A couple weeks ago, Bill Gates stood in front of governors nationwide to counsel them on how to deal with budget shortfalls. One thing he told them probably sent shivers down educators' backs: lift caps on class sizes and put more students in front of the very best teachers at each school.

While many agree that students deserve the best teachers, many disagree with larger class sizes.

One science teacher of 18 years wrote into the Washington Post late last week disputing Gates' suggestion. While Gates is hoping that schools will put in place better evaluations systems and give the best teachers a raise, this science teacher is afraid that with the little time left to balance budgets, governors will end up just raising class sizes across the board. He also questions what kind of evaluation system will clearly identify the top 25 percent of teachers and whether schools will even have the money to give these teachers a raise.

Another 30-year teacher wrote into Education Week last week about Gates' proposal saying that while it may be more efficient to for teachers to lecture to a larger class, great teacher don't often lecture "because students actually absorb knowledge through action and interaction." "Simply listening to content is wildly inefficient, unless the student is able to apply the new knowledge--through discussion, re-framing, deconstructing concepts, answering questions, receiving feedback, producing documents or performance assessments."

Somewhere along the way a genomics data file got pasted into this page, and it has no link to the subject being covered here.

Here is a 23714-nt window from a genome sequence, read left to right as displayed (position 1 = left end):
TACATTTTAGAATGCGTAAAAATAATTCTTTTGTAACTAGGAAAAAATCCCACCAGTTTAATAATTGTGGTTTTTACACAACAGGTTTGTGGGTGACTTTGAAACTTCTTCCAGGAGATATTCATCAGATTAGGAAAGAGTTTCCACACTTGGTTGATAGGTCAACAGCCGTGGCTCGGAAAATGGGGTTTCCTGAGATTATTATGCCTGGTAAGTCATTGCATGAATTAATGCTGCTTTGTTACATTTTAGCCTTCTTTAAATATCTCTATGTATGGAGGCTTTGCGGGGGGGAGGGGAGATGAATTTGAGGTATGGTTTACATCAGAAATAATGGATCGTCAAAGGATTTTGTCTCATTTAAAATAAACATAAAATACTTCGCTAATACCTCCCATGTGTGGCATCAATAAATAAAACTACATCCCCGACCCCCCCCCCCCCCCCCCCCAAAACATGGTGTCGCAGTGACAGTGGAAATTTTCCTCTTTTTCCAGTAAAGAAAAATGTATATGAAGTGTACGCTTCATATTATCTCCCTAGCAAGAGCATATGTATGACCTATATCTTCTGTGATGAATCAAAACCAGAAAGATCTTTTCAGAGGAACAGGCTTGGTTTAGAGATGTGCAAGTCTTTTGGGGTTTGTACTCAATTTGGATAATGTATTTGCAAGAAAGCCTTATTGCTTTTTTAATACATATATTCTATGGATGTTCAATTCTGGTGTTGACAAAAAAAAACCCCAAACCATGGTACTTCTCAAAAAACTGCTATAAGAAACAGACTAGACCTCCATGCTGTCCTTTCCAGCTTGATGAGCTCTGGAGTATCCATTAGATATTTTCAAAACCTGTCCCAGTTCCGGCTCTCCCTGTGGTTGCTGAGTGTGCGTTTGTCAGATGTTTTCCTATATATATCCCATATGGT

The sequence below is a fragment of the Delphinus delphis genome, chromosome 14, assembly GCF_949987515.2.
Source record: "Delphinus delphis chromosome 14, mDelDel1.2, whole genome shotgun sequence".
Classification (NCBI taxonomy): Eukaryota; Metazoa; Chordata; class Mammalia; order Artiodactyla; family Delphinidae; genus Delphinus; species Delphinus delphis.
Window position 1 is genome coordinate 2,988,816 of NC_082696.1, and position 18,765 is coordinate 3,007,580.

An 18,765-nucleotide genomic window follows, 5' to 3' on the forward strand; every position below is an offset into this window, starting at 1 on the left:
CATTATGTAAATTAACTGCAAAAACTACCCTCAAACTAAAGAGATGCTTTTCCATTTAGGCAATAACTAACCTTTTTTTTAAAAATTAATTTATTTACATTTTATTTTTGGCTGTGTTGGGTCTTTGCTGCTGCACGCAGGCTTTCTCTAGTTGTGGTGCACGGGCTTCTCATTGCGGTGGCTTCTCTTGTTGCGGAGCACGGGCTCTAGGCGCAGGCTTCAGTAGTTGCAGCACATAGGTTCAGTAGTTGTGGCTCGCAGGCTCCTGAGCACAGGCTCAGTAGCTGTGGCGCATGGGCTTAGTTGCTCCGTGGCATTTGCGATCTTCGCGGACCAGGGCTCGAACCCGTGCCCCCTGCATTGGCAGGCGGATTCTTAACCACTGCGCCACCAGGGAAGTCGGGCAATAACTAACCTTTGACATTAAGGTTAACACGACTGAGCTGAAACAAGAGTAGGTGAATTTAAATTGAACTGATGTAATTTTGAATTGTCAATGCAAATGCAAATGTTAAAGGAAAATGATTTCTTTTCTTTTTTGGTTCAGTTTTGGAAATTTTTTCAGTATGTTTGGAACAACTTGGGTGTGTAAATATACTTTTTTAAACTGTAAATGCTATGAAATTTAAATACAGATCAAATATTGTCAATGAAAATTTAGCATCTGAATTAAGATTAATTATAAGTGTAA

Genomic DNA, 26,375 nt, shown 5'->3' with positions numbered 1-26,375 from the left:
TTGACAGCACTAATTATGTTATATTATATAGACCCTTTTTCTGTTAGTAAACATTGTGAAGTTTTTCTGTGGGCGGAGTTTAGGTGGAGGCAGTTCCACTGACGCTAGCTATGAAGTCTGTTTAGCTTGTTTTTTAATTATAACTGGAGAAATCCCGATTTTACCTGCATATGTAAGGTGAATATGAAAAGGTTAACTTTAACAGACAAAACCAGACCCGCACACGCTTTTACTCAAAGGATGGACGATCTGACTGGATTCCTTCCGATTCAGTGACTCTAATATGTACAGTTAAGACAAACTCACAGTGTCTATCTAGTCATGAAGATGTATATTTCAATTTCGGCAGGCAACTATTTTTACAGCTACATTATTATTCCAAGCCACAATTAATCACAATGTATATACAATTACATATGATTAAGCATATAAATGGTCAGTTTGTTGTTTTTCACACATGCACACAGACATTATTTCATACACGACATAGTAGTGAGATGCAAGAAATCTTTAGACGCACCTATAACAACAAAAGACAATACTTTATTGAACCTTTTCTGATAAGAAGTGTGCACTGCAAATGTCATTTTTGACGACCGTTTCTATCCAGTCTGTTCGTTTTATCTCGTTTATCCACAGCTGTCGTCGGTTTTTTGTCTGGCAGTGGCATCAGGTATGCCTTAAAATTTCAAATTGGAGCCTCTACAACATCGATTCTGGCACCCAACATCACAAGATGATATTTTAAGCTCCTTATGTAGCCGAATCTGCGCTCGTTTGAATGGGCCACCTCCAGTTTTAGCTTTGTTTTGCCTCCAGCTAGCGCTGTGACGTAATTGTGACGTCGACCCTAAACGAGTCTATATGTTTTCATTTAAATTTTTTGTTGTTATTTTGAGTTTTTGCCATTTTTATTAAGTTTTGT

A group called Class Size Matters also has a web page full of research indicating that smaller class size equates to students scoring higher on state tests, having higher grades and having better attendance.

And in an article written by the Deseret News earlier this year about class size, teachers commented how even having a couple less kids in their class helped them to address more students needs.

Yet many parents would agree that they would rather have a better teacher with a larger class size than a bad teacher and a smaller class size. And the Bill & Melinda Gates Foundation conducted a study in 2008 and 83 percent of teachers said they would support increasing their class sizes for more money.

Also in his speech to governors, Gates showed that since 1960 the number of teachers and support personnel has increased from about 40 adults per 1,000 students to about 125 adults per 1,000 students today. Yet these changes, he said have not equated to higher test scores — High school scores in math and reading have been flat since the 1970s, according to the Associated Press.